Different understandings of Islam
TAHA AKYOLAccording to the “2017-2021 Strategic Action Plan” of the Directorate of Religious Affairs (Diyanet), a number of issues have been identified through surveys and consultations.
One of them is that while attention and interest toward religion are increasing, erosion in moral values is becoming more widespread. Another is the need to advance the culture of living together. On the other hand, the unregulated growth in the number of graduates from theology departments and imam high schools has raised issues of quality and qualifications.
The unregulated building of mosques and Quran courses by associations and foundations is also problematic. Also, there is a general perception in society that there is political influence over Diyanet.
It is important, though, that the Diyanet itself has realized the issue of “political influence.” The founding aim of Diyanet is to prevent religious sentiments from being used against the republic.
Like civilian intellectual life, the institution of the Diyanet and religious life in general have been under tight political control. This is not sustainable in democracies. Moreover, in Turkey, respectful and open-minded religious scholars began being educated in theology faculties. The books of the “modernist Islamist,” the great jurist Seyyid Bey, who convinced conservatives to agree to the abolition of the caliphate, are prepared and published by Diyanet.
Today, Diyanet has to be an autonomous institution apart from the political authority; the format of this should be discussed calmly.
Also in the “Action Plan” document, it is possible to see the quality of theology academics within the Diyanet staff.
The “Action Plans” are serious texts prepared by all public institutions according to the reforms introduced during the term of Ömer Dinçer’s stint as undersecretary at the Prime Ministry.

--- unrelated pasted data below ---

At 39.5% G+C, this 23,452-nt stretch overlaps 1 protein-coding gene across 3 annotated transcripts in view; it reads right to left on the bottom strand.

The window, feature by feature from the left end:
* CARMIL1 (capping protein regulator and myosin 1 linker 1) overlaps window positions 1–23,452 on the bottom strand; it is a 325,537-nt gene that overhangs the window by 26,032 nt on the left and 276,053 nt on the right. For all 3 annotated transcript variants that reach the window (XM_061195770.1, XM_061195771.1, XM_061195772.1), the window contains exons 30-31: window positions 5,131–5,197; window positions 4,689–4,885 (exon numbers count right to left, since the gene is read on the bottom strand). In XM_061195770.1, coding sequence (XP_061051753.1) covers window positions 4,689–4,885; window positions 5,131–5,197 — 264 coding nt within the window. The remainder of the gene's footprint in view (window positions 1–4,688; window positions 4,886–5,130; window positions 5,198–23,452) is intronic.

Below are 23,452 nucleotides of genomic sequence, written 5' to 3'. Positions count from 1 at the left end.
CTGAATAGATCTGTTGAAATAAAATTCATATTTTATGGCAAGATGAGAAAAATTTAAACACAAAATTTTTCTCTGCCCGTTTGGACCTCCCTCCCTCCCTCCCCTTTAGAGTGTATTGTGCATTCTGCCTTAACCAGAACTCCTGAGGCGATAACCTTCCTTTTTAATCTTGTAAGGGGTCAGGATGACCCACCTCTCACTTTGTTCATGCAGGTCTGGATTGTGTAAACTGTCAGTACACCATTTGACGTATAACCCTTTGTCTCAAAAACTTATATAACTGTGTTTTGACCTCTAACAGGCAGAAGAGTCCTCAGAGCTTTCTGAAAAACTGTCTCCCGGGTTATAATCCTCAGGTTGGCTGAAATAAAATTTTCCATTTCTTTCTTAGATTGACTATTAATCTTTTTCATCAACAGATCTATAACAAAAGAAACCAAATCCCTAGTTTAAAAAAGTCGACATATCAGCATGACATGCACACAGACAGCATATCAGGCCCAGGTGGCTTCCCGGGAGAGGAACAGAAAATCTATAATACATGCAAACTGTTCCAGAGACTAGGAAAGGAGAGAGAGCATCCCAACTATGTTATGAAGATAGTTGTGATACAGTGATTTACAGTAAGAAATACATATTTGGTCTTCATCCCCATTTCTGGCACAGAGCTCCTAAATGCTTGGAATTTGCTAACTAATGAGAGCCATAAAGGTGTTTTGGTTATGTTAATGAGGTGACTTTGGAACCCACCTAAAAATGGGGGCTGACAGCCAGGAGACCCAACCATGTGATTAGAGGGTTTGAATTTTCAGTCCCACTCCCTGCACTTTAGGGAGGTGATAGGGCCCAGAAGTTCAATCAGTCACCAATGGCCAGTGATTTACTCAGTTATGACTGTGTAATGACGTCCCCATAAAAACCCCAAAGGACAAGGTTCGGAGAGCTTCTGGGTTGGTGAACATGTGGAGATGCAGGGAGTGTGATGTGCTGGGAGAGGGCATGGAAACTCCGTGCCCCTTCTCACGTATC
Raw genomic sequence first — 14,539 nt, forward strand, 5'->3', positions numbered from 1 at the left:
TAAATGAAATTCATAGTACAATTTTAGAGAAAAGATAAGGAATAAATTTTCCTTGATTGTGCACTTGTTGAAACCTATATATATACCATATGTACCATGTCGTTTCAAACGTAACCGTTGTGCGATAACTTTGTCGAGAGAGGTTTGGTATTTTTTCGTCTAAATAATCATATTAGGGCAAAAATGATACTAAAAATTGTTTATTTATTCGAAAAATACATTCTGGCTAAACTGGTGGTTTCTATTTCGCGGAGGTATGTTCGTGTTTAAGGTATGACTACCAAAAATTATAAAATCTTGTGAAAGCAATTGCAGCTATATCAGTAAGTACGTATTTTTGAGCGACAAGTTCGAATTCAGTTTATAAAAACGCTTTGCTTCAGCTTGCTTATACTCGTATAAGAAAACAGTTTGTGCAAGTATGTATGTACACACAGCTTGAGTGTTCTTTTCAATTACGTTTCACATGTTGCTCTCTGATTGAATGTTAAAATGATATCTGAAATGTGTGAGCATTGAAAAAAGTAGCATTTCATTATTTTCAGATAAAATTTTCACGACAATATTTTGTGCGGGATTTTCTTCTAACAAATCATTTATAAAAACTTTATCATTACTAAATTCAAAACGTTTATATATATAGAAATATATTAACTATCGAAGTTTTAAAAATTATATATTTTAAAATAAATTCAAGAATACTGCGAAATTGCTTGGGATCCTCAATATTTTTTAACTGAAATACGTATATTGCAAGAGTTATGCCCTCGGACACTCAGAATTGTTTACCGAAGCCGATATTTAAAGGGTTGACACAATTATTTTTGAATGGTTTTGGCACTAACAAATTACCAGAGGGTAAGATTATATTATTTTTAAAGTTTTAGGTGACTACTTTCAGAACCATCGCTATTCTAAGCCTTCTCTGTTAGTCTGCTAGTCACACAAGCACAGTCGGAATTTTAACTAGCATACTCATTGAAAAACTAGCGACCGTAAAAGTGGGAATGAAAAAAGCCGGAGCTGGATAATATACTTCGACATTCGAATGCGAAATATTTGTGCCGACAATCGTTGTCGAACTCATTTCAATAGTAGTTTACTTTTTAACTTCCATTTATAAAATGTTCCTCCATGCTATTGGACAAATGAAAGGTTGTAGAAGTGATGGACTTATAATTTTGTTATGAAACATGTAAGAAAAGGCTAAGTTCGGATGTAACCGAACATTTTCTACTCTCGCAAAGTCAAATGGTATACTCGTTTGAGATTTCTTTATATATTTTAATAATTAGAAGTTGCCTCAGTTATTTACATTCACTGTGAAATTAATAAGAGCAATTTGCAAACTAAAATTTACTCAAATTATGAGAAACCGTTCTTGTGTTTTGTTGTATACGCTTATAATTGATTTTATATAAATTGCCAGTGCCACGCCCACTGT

Of course, the Diyanet can be criticized, but the reason why certain communities are attacking the Diyanet is their intolerance toward “academic quality” and their efforts to widen their sphere of influence.
Perhaps the finding of the Diyanet that “while interest in religion is increasing, moral values are eroding” is the most important issue.
Ali Bardakoğlu, who headed the Religious Affairs Directorate (Diyanet) between 2003 and 2010, was upset at the use of Islam for commercial purposes.
We hear similar cries of desperation from other valuable scholars, asking, “Can there be immoral piousness?”
We do have crime charts that widen every year from harassment of women to burglary. The erosion of values – what sociology has called “anomie” (a lacking of norms and rules) since Durkheim – is also emptying the moral content of religion.
This problematic “transition period” when traditional values are disintegrating but modern values have not yet replaced them has created an “anomie” that has been the subject of sociological research.
When the moral and knowledge aspect of religion is neglected and piousness is downgraded to image and political advocacy, then religion also suffers its share in the erosion of values in the society.
When the moral and wisdom aspect of religion is forgotten, then the “demonstration” of piousness in form and in politics becomes more outrageous. The erosion of human, moral and spiritual values that would enable us to cohabit sharpens differences.
According to the Diyanet, “the culture of cohabitation should be advanced.” Which religious culture would open our hearts to each other? Is it Islam, the religion of responsibility, love, respect and compassion? Or is it the angry, harsh and scary understanding of Islam?
Is it Yunus Emre, the Turkish poet and Sufi mystic who greatly influenced Anatolian culture with his humanism, or Molla Kasım, a traditionalist believed to have destroyed some of the transcripts of Yunus Emre’s poems because they were against Islam?